PLX-200 Earns Orphan Drug Designation for GM2 Gangliosidoses


Within the United States, Orphan Drug designation is granted by the FDA to facilitate the development and review of drugs or biologics intended to treat rare conditions. In this case, “rare” is defined as affecting under 200,000 Americans. Once a drug developer receives Orphan Drug designation, the developer also earns a variety of other benefits, such as fee waivers, tax credits, increased regulatory assistance, and 7 years market exclusivity upon approval. According to a late August 2021 news release from biotechnology company Polaryx Therapeutics, Inc. (“Polaryx”), the company’s therapeutic candidate PLX-200 received Orphan Drug designation for the treatment of GM2 gangliosidoses (Tay-Sachs disease and Sandhoff disease).


So what exactly is PLX-200? According to Polaryx, PLX-200 is:

a repurposed drug…and PPARα agonist that boosts lysosome biogenesis via TFEB upregulation. It has therapeutic and/or prophylactic potential for Late Infantile Neuronal Ceroid Lipofuscinosis (LINCL or CLN2) and for other NCLs, such as Juvenile Infantile Neuronal Ceroid Lipofuscinosis (JNCL or CLN3).

So, as you can see, Polaryx has already evaluated PLX-200 for a variety of other conditions. In other studies, PLX-200 has been shown to have neuroprotective properties. The treatment also reduced neuronal inflammation, reduced the accumulation of toxic material, stopped cellular apoptosis from occurring, and activated genes associated with lysosome production.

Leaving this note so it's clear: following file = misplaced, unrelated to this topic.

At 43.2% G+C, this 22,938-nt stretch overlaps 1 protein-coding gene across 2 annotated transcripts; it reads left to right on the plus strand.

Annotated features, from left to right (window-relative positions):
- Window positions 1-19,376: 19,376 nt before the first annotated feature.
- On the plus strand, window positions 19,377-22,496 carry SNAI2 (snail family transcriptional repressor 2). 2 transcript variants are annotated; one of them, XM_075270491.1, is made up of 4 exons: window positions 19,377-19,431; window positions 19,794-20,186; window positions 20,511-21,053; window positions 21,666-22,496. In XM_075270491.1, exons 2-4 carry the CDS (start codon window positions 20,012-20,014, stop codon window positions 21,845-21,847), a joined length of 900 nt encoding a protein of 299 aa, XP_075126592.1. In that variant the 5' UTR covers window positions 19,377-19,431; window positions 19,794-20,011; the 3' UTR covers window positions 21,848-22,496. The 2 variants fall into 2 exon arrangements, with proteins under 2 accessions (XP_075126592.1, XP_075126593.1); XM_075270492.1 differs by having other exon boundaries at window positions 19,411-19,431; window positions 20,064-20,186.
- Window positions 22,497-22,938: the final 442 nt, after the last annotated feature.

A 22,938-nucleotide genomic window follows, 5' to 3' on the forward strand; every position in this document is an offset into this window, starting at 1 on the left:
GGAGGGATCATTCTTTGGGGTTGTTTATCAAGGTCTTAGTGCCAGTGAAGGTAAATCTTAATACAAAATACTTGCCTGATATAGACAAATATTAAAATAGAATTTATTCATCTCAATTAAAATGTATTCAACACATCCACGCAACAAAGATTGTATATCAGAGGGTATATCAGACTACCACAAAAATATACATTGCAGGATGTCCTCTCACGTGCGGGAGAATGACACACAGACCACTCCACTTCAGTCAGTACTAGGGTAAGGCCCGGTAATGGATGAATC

Currently, there are no safe or effective treatment options for patients with Tay-Sachs disease or Sandhoff disease. Most available treatments are symptomatic and supportive, rather than impactful towards the conditions’ underlying mechanisms. As Tay-Sachs and Sandhoff diseases are both fatal within the first few years of life, new treatment options are urgently needed. This Orphan Drug designation now offers Polaryx an avenue to move forward with additional studies and testing, hopefully to fill this unmet need.

Sandhoff Disease

Often compared to Tay-Sachs disease, due to similar symptoms, Sandhoff disease is a lipid storage disorder which negatively affects the central nervous system (CNS). HEXB gene mutations cause Sandhoff disease. This condition is inherited in an autosomal recessive manner, meaning patients must inherit one defective gene from each parent. Due to the genetic mutations, fatty substances called GM2 gangliosides accumulate in nerve cell lysosomes. This over accumulation becomes toxic, causing CNS damage and deterioration. Sandhoff disease highly affects those of Lebanese, Metis Indian, and Creole descent. Typically, symptoms appear within 3-6 months following birth; the condition is often fatal within a few years. Symptoms include:

  • Lethargy
  • Difficulty feeding or swallowing
  • Cherry-red spots in the eyes
  • Motor delays and weakness
  • Developmental regression
  • Exaggerated startle response
  • Heart murmurs
  • Vision loss
  • Seizures
  • Enlarged spleen

Learn more about Sandhoff disease here.

Tay-Sachs Disease

HEXA gene mutations cause Tay-Sachs disease, a rare inherited lysosomal storage disease. Normally, HEXA creates an enzyme which breaks down gangliosides. However, the mutations cause toxic levels of gangliosides to accumulate in the brain, causing brain and CNS damage. Symptoms often appear within 6 months following birth; the condition is fatal within a few years. Symptoms include:

  • “Floppy” muscle tone
  • Lethargy and listlessness
  • Hearing and vision loss
  • Cherry-red spots in the eyes
  • Developmental regression
  • Exaggerated startle response
  • Seizures
  • Dementia
  • Muscle stiffness and paralysis

Learn more about Tay-Sachs disease here.

Jessica Lynn

Jessica Lynn

Jessica Lynn has an educational background in writing and marketing. She firmly believes in the power of writing in amplifying voices, and looks forward to doing so for the rare disease community.

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